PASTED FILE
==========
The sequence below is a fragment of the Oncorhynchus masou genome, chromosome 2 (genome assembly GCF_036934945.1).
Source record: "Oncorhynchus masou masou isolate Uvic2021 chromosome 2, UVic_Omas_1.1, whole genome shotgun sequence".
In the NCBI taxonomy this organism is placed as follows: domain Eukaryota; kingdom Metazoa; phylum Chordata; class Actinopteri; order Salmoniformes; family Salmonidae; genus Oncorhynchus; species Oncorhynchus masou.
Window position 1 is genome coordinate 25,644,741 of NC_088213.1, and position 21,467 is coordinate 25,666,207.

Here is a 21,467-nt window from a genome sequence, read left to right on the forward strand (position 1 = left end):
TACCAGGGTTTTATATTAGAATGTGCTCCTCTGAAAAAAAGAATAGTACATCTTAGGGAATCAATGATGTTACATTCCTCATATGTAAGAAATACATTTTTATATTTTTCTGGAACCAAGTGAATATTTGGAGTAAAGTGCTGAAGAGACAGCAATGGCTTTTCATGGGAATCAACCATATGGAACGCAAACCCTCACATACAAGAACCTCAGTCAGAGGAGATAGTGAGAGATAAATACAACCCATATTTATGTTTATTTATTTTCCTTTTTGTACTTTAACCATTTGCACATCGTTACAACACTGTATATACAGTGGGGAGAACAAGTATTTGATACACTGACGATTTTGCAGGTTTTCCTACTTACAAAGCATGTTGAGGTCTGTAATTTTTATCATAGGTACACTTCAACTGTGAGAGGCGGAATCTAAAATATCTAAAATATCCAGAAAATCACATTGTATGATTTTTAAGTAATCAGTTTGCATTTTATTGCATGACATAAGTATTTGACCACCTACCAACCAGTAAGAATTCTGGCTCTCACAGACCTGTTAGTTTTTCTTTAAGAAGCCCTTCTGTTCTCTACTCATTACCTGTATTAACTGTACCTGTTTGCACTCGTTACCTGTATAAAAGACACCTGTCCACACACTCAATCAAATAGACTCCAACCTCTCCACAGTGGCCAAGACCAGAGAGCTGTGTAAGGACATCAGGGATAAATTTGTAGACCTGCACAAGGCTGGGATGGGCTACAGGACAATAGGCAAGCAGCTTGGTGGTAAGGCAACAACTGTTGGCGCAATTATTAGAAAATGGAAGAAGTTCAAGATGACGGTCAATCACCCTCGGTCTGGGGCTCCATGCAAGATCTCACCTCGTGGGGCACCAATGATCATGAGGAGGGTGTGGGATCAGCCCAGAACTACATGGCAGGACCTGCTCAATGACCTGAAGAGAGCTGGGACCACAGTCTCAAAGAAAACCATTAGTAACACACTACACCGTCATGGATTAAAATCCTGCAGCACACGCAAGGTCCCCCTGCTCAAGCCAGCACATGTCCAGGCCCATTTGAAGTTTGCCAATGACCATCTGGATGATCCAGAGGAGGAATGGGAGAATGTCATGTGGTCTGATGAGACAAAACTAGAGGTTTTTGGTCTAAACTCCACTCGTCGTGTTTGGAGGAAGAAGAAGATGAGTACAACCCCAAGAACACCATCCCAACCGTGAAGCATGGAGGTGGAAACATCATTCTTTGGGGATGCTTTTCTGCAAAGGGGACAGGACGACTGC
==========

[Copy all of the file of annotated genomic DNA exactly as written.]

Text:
The sequence below is a fragment of the Oncorhynchus masou genome, chromosome 2 (genome assembly GCF_036934945.1).
Source record: "Oncorhynchus masou masou isolate Uvic2021 chromosome 2, UVic_Omas_1.1, whole genome shotgun sequence".
In the NCBI taxonomy this organism is placed as follows: domain Eukaryota; kingdom Metazoa; phylum Chordata; class Actinopteri; order Salmoniformes; family Salmonidae; genus Oncorhynchus; species Oncorhynchus masou.
Window position 1 is genome coordinate 25,644,741 of NC_088213.1, and position 21,467 is coordinate 25,666,207.

Here is a 21,467-nt window from a genome sequence, read left to right on the forward strand (position 1 = left end):
TACCAGGGTTTTATATTAGAATGTGCTCCTCTGAAAAAAAGAATAGTACATCTTAGGGAATCAATGATGTTACATTCCTCATATGTAAGAAATACATTTTTATATTTTTCTGGAACCAAGTGAATATTTGGAGTAAAGTGCTGAAGAGACAGCAATGGCTTTTCATGGGAATCAACCATATGGAACGCAAACCCTCACATACAAGAACCTCAGTCAGAGGAGATAGTGAGAGATAAATACAACCCATATTTATGTTTATTTATTTTCCTTTTTGTACTTTAACCATTTGCACATCGTTACAACACTGTATATACAGTGGGGAGAACAAGTATTTGATACACTGACGATTTTGCAGGTTTTCCTACTTACAAAGCATGTTGAGGTCTGTAATTTTTATCATAGGTACACTTCAACTGTGAGAGGCGGAATCTAAAATATCTAAAATATCCAGAAAATCACATTGTATGATTTTTAAGTAATCAGTTTGCATTTTATTGCATGACATAAGTATTTGACCACCTACCAACCAGTAAGAATTCTGGCTCTCACAGACCTGTTAGTTTTTCTTTAAGAAGCCCTTCTGTTCTCTACTCATTACCTGTATTAACTGTACCTGTTTGCACTCGTTACCTGTATAAAAGACACCTGTCCACACACTCAATCAAATAGACTCCAACCTCTCCACAGTGGCCAAGACCAGAGAGCTGTGTAAGGACATCAGGGATAAATTTGTAGACCTGCACAAGGCTGGGATGGGCTACAGGACAATAGGCAAGCAGCTTGGTGGTAAGGCAACAACTGTTGGCGCAATTATTAGAAAATGGAAGAAGTTCAAGATGACGGTCAATCACCCTCGGTCTGGGGCTCCATGCAAGATCTCACCTCGTGGGGCACCAATGATCATGAGGAGGGTGTGGGATCAGCCCAGAACTACATGGCAGGACCTGCTCAATGACCTGAAGAGAGCTGGGACCACAGTCTCAAAGAAAACCATTAGTAACACACTACACCGTCATGGATTAAAATCCTGCAGCACACGCAAGGTCCCCCTGCTCAAGCCAGCACATGTCCAGGCCCATTTGAAGTTTGCCAATGACCATCTGGATGATCCAGAGGAGGAATGGGAGAATGTCATGTGGTCTGATGAGACAAAACTAGAGGTTTTTGGTCTAAACTCCACTCGTCGTGTTTGGAGGAAGAAGAAGATGAGTACAACCCCAAGAACACCATCCCAACCGTGAAGCATGGAGGTGGAAACATCATTCTTTGGGGATGCTTTTCTGCAAAGGGGACAGGACGACTGC